Published online by Cambridge University Press: 21 January 2022
I would like to describe the way in which Machiavelli develops the idea of knowledge of the opportunity or occasion. I will try to substantiate the idea, first, by showing the shocks resulting from the clash of temporalities within it; second, by addressing two related issues, the question of ‘forcing belief’ and the classic argument of the new prince giving form to matter; and third, by widening my scope and making Machiavelli a philosopher of relationships.
Knowing the Occasion
In Chapter 6 of The Prince, Machiavelli says that founders of states or communities like Moses, Cyrus, Romulus, and Theseus received nothing from fortune except the occasion or opportunity that gave them the matter or substance to imbue with a form. Without this encounter between opportunity and virtù, the first would have been in vain and the second would have languished. This means that the fortune of a founder and the opportunities that he encounters essentially consist of disorder and hardship that are, however, suitable for putting into order: as I will point out later, this is particularly clear in the Discourses on Livy (Book 1, Chapter 2). Occasion, fortune, and virtù draw their respective meanings solely from their relations with each other: none of them can have substantive value without the other two. This tense relationship between occasion, fortune, and virtù rules out both historical determinism and determinism of will, or even a harmonization of the two through the idea of a constant willingness or acceptance of what happens, or of a simple versatility as defended by Pontano in his De prudentia (1496).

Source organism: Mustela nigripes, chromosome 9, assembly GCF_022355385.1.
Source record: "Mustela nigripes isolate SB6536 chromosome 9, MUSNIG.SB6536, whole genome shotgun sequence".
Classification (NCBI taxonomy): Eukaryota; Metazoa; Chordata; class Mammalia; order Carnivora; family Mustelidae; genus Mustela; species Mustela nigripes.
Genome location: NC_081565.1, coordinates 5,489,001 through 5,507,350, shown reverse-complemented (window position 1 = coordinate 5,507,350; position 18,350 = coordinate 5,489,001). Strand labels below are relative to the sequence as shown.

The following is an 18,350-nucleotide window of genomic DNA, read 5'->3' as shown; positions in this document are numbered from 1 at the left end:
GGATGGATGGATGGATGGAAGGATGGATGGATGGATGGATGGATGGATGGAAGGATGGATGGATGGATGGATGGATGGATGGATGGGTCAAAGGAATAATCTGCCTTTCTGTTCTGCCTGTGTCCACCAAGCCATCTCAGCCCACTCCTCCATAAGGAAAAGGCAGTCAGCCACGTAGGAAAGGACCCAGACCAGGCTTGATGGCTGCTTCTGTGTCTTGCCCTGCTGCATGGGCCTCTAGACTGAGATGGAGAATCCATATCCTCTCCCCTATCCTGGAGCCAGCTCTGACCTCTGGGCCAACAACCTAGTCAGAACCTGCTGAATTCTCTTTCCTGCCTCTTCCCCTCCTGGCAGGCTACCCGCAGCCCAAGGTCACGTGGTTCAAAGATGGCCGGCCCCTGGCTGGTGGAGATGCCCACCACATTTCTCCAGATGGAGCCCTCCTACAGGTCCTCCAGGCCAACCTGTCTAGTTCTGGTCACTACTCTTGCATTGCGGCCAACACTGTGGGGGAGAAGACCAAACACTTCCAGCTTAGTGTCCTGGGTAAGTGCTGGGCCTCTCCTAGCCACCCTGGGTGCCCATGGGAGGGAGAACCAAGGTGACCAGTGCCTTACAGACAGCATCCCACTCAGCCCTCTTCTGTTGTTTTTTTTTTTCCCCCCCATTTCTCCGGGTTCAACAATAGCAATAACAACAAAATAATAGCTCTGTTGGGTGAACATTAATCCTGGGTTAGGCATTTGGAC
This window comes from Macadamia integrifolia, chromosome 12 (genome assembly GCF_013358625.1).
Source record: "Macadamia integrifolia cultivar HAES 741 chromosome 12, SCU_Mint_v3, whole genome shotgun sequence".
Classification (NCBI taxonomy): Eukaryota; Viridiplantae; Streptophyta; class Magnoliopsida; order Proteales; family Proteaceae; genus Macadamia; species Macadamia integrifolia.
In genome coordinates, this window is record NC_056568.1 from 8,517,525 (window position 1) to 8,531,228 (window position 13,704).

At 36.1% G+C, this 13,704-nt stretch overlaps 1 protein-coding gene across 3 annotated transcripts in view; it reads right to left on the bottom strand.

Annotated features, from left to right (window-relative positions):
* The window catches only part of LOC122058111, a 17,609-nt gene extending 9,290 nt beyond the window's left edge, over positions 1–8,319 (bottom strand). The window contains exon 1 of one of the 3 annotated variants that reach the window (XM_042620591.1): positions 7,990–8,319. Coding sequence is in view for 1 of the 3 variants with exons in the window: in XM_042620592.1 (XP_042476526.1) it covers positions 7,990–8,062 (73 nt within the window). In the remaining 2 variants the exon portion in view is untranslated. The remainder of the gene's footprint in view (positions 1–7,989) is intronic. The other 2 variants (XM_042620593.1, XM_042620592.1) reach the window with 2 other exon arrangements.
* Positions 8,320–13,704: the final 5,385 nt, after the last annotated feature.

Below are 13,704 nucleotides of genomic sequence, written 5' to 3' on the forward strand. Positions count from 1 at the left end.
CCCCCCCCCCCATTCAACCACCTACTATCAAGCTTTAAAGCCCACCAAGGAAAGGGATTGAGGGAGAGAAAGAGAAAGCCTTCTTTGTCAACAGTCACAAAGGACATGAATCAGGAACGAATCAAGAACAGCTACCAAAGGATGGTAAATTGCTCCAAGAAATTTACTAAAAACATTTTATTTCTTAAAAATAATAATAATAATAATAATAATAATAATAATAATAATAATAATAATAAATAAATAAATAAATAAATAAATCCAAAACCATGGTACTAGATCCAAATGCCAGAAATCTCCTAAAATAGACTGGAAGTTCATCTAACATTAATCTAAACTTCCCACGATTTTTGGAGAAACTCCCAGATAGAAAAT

As Machiavelli points out in the same chapter of The Prince, this encounter of fortune and virtù produces nothing less than a specific kind of knowledge. The excellent virtù of these founders makes it possible for the opportunity to be met or, more literally, to be known. I propose to strictly respect the terms of this remark: identifying an opportunity in this way constitutes a genuine act of knowledge, understood as an experience that affords a representation of reality. Such knowledge has the nature of an encounter, just as we can claim we have ‘known’ a hardship or ‘known’ a woman or a man through sexual intercourse. It would be an interesting exercise to give such experience a more general validity by endowing it with cognitive consistency.